Peter Howson- Feeling and Expression

I was excited, when I looked at a selection of contemporary works, by how many pictures I found where the artist’s feeling could be intuited from the way an image was drawn.

These drawings are by Peter Howson, a Scottish contemporary artist.  (He was the British official war artist in the 1993 Bosnian civil war.)

Artwork by Peter Howson, Christ Seen From The Foot Of The Cross, Made of graphite

 In Christ Seen from the Foot of the Cross (2008) the graphite lines are more soulful, less intense, more curved, more sensitive and less angular.  It has a sense of movement and energy -particularly in the central flourishes- but also denotes a sense of calmness, deep spirituality and depth of feeling.

Artwork by Peter Howson, Dear Child, Made of Graphite

 Dear Child (2008) is drawn in graphite with loose, light lines.  It is very faint- almost implied- although notably the most definite points are the faces and eyes of the man and child.  There is a lot of space and no shading.  It imbues a sense of openness, tranquility and wistfulness.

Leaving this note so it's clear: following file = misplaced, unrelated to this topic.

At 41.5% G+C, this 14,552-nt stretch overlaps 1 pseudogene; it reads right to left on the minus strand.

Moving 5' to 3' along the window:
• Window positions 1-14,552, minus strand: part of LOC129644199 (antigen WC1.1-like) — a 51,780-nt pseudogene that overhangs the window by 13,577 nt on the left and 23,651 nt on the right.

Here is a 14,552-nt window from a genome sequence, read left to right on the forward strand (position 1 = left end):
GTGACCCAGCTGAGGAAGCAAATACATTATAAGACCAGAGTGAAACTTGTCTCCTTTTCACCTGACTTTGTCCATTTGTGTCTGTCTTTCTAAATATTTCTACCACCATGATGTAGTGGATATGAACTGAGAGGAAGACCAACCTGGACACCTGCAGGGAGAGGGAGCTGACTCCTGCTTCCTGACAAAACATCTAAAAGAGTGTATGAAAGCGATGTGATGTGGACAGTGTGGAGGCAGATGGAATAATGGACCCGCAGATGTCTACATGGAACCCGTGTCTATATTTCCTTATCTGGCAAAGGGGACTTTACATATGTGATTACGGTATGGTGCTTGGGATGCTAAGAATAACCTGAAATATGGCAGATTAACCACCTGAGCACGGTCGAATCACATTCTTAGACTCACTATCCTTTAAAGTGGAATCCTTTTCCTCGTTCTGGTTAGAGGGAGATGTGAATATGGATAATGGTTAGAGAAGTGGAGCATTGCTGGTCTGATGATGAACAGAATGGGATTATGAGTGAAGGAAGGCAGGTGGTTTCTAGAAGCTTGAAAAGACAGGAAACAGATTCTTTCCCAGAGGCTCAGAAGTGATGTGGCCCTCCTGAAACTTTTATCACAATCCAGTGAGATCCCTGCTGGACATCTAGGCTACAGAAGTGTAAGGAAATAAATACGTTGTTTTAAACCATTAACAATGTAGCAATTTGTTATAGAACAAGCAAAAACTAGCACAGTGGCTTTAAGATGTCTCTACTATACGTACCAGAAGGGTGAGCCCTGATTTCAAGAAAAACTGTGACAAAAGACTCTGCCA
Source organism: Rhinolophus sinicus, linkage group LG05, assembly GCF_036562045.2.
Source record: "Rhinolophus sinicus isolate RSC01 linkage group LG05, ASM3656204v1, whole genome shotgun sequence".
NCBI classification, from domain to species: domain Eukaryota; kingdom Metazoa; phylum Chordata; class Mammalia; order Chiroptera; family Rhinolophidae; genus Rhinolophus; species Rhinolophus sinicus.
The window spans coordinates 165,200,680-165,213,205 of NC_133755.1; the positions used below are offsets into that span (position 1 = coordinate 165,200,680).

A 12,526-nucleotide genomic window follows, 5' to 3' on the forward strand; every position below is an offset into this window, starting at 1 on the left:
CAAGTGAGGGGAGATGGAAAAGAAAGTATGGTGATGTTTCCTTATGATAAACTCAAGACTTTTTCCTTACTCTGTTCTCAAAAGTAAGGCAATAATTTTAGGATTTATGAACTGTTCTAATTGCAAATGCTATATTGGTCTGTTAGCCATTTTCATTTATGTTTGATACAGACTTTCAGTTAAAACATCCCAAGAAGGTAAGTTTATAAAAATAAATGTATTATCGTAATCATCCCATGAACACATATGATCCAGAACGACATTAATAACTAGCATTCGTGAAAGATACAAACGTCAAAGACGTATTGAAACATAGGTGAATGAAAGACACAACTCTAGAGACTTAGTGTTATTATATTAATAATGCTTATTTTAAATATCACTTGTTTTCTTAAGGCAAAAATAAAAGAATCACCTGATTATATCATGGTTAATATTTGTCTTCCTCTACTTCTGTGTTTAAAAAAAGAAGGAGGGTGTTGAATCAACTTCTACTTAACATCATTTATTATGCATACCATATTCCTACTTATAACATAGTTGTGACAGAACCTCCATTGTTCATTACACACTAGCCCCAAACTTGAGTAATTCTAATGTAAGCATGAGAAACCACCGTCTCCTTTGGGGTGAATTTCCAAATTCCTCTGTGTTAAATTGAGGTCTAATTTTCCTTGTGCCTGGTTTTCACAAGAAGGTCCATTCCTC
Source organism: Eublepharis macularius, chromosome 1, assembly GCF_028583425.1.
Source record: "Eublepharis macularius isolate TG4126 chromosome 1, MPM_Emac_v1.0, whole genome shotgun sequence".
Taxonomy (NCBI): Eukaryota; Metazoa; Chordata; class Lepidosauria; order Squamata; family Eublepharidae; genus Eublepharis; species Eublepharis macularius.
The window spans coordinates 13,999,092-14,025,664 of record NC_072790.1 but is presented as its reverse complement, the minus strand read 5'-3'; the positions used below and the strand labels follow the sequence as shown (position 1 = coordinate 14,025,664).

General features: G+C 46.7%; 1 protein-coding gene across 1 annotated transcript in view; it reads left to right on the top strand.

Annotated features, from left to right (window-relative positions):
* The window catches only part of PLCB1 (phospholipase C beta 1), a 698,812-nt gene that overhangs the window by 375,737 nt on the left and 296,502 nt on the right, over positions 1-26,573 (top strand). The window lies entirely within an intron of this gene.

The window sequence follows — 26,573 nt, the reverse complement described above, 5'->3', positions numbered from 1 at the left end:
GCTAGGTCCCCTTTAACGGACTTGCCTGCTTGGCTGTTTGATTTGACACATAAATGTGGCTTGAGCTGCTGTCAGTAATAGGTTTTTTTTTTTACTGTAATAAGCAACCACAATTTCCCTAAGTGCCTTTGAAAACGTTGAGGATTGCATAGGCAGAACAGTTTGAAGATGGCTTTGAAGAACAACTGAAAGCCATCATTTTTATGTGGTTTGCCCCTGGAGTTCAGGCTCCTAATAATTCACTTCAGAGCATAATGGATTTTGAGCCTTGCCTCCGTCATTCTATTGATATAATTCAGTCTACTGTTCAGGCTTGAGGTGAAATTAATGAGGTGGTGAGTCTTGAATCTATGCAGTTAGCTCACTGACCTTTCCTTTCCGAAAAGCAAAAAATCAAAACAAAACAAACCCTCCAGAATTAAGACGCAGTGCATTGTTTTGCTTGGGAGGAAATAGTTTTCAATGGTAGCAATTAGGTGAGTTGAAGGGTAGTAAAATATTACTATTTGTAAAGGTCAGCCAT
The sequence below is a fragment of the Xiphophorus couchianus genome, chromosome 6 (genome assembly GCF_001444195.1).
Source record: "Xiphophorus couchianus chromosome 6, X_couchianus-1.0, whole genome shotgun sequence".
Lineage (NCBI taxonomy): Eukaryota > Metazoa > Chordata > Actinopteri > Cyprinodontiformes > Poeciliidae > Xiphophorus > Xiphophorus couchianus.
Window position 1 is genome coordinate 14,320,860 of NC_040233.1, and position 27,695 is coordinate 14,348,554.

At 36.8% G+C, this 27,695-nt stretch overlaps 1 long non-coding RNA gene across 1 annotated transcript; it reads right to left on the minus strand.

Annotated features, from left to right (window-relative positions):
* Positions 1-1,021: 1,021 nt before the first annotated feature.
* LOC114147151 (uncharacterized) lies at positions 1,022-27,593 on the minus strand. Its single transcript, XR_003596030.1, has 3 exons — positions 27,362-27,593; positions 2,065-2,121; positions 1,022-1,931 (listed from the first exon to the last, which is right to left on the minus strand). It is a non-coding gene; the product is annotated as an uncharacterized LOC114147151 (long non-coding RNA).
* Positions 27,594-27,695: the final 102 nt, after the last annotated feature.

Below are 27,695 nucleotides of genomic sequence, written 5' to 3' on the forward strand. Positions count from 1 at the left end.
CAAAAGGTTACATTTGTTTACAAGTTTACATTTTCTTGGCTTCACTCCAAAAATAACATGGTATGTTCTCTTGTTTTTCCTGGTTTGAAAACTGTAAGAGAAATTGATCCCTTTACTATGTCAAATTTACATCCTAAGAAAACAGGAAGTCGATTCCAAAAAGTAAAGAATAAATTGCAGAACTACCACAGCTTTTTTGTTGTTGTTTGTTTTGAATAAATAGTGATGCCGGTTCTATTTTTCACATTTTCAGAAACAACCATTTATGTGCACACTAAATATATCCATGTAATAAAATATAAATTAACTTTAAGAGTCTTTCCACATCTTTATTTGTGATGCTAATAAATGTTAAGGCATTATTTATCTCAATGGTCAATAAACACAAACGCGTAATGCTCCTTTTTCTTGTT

The last two images are drawn in graphite, and as well as the subject matter being very different, they both project very different emotional messages to the viewer.  This might imply that the expression in a drawing is as much a function of the act of creating the artwork as the subject and the medium used.  The first image is much harsher and angrier than the other two with its dense black angular lines which implies to me that the act of drawing it was a more impassioned experience for the artist.

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